Mr. Amir Yazdani

Can you say a few words about yourself ?

– I come from Iran. I grew up in Tehran (the capital), which is a much more crowded city than Lausanne, where I do my Ph.D. now. I obtained my BSc. and MSc. degrees in mechanical engineering at Sharif University of Technology, one of the best universities of the country. Thereafter, I worked for a couple of years as a mechanical engineer to see what is going on in the industry. After that, I decided to continue my studies again.


Did you choose your profession or did it choose you?

– I would say both. Before I did my BSc. thesis, which was related to aerosols, I knew little about aerosols and it was by chance that I got to know about that project. However, afterwards, I became interested and chose to follow this subject.


What attracted you to join LAPI?

– The diversity of research subjects at LAPI and the opportunity to collaborate with researchers all around the world are two aspects of working at LAPI that are very valuable to me.


Can you speak about the projects you are currently working on and other ones in the past?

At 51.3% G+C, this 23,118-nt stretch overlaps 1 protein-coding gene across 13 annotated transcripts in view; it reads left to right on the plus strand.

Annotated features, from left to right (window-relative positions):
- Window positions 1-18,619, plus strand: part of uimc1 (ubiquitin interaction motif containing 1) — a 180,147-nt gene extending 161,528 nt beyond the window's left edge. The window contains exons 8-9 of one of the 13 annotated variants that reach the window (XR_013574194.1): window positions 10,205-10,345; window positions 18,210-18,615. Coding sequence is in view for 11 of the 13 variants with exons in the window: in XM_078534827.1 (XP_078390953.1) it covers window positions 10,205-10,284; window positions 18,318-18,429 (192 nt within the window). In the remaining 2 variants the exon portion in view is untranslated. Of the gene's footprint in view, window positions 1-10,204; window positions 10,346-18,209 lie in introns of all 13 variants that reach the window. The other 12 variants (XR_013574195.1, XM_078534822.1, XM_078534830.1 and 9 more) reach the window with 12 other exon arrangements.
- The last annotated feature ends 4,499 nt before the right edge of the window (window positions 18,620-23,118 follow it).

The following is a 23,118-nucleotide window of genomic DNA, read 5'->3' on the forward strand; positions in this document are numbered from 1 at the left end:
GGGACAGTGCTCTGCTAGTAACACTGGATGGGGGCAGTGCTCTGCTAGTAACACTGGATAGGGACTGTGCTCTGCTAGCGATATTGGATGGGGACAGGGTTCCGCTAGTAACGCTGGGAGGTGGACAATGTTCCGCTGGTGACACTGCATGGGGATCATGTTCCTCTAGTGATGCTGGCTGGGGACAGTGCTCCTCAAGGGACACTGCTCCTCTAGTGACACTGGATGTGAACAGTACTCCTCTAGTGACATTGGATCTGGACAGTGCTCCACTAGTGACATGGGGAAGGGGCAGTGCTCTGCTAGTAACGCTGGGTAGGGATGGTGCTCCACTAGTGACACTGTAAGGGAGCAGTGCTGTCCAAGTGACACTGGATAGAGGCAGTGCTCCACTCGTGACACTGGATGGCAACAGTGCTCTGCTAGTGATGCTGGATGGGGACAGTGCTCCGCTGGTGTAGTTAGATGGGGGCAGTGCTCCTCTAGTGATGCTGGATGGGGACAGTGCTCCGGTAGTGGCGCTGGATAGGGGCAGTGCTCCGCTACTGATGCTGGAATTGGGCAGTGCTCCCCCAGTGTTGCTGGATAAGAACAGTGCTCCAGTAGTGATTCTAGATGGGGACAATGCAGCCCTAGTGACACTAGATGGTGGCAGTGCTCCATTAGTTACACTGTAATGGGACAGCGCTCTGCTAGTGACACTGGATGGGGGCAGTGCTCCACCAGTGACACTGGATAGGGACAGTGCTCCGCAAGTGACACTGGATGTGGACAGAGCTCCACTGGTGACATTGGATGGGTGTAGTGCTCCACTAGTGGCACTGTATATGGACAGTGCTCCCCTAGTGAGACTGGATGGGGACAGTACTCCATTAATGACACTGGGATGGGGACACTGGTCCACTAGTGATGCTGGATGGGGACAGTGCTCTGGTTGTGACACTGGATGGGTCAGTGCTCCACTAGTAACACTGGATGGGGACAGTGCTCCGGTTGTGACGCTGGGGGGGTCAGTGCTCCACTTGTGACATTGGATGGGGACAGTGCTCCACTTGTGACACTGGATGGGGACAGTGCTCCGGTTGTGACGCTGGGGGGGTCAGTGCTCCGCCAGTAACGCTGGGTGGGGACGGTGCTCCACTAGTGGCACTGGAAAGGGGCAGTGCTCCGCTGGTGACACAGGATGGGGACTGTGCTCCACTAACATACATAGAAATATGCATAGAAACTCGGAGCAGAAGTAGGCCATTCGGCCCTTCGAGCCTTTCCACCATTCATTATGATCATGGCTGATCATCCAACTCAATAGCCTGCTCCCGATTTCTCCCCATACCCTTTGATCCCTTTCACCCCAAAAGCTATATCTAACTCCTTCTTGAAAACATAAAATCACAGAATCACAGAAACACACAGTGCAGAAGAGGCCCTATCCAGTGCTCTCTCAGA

– The main theme of my research is characterization of organic aerosols with FTIR spectroscopy. With that respect, I have had the opportunity to collaborate with groups inside and outside Switzerland to better understand organic aerosol emissions in the atmosphere (especially from biomass burning) and their impacts on health and environment.


What have been some of your biggest challenges?

– For me, changing disciplines has been one of the most challenging but also most fruitful experiences that I have ever had. I have done that twice, once when I entered industry and the second time when I started my Ph.D. In contrast to my previous works, which were more about aerosol physics, I am now more focused on aerosol chemistry. This change keeps things new to me but is also demanding and requires a lot of reading.


What have been some of your biggest successes?

– Research is demanding and keeping the balance between personal and professional lives is sometimes difficult for the researchers. This balance is important to me and I think I have been relatively successful in keeping it.


You split your time between teaching and research. How do you view these two roles?

– I spend most of my time doing research, however, I have been the TA of Professor Takahama’s course for a few years. Personally, my main goal is research but I enjoy my time helping the students too. I also learn many things in this process. 


What do you enjoy to do, outside of science and research? 

– Playing and listening to music are definitely two of the most interesting things in my life. I also enjoy going out to nature.


Where is the most interesting place you’ve been?

– Tuscany, Italy; the landscapes there are among the most beautiful ones I have ever seen.


A free thought for the end? 

– Never give up!